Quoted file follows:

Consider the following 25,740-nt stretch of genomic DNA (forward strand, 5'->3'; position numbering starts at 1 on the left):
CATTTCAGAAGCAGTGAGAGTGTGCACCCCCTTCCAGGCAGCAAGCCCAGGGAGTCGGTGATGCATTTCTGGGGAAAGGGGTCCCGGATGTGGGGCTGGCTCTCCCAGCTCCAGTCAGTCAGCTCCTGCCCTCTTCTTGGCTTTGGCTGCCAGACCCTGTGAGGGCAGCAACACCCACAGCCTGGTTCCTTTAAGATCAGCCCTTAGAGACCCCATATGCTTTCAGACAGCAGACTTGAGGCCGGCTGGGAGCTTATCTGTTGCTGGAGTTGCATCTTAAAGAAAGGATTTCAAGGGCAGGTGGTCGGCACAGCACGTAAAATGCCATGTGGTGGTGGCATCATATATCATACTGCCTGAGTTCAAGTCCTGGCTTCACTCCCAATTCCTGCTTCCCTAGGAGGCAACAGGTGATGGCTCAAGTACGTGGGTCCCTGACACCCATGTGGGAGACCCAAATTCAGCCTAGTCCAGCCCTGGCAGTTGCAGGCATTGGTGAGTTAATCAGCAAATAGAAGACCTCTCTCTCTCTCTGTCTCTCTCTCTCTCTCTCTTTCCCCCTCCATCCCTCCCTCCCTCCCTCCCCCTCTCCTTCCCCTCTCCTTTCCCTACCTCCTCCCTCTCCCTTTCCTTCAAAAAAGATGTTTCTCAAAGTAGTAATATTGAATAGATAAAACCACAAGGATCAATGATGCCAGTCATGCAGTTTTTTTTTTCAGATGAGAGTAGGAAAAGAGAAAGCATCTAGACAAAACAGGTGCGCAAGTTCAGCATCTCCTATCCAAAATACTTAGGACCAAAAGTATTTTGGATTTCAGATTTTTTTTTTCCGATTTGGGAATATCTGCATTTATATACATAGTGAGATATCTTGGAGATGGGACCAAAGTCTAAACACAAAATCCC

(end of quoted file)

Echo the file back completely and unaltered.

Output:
Consider the following 25,740-nt stretch of genomic DNA (forward strand, 5'->3'; position numbering starts at 1 on the left):
CATTTCAGAAGCAGTGAGAGTGTGCACCCCCTTCCAGGCAGCAAGCCCAGGGAGTCGGTGATGCATTTCTGGGGAAAGGGGTCCCGGATGTGGGGCTGGCTCTCCCAGCTCCAGTCAGTCAGCTCCTGCCCTCTTCTTGGCTTTGGCTGCCAGACCCTGTGAGGGCAGCAACACCCACAGCCTGGTTCCTTTAAGATCAGCCCTTAGAGACCCCATATGCTTTCAGACAGCAGACTTGAGGCCGGCTGGGAGCTTATCTGTTGCTGGAGTTGCATCTTAAAGAAAGGATTTCAAGGGCAGGTGGTCGGCACAGCACGTAAAATGCCATGTGGTGGTGGCATCATATATCATACTGCCTGAGTTCAAGTCCTGGCTTCACTCCCAATTCCTGCTTCCCTAGGAGGCAACAGGTGATGGCTCAAGTACGTGGGTCCCTGACACCCATGTGGGAGACCCAAATTCAGCCTAGTCCAGCCCTGGCAGTTGCAGGCATTGGTGAGTTAATCAGCAAATAGAAGACCTCTCTCTCTCTCTGTCTCTCTCTCTCTCTCTCTTTCCCCCTCCATCCCTCCCTCCCTCCCTCCCCCTCTCCTTCCCCTCTCCTTTCCCTACCTCCTCCCTCTCCCTTTCCTTCAAAAAAGATGTTTCTCAAAGTAGTAATATTGAATAGATAAAACCACAAGGATCAATGATGCCAGTCATGCAGTTTTTTTTTTCAGATGAGAGTAGGAAAAGAGAAAGCATCTAGACAAAACAGGTGCGCAAGTTCAGCATCTCCTATCCAAAATACTTAGGACCAAAAGTATTTTGGATTTCAGATTTTTTTTTTCCGATTTGGGAATATCTGCATTTATATACATAGTGAGATATCTTGGAGATGGGACCAAAGTCTAAACACAAAATCCC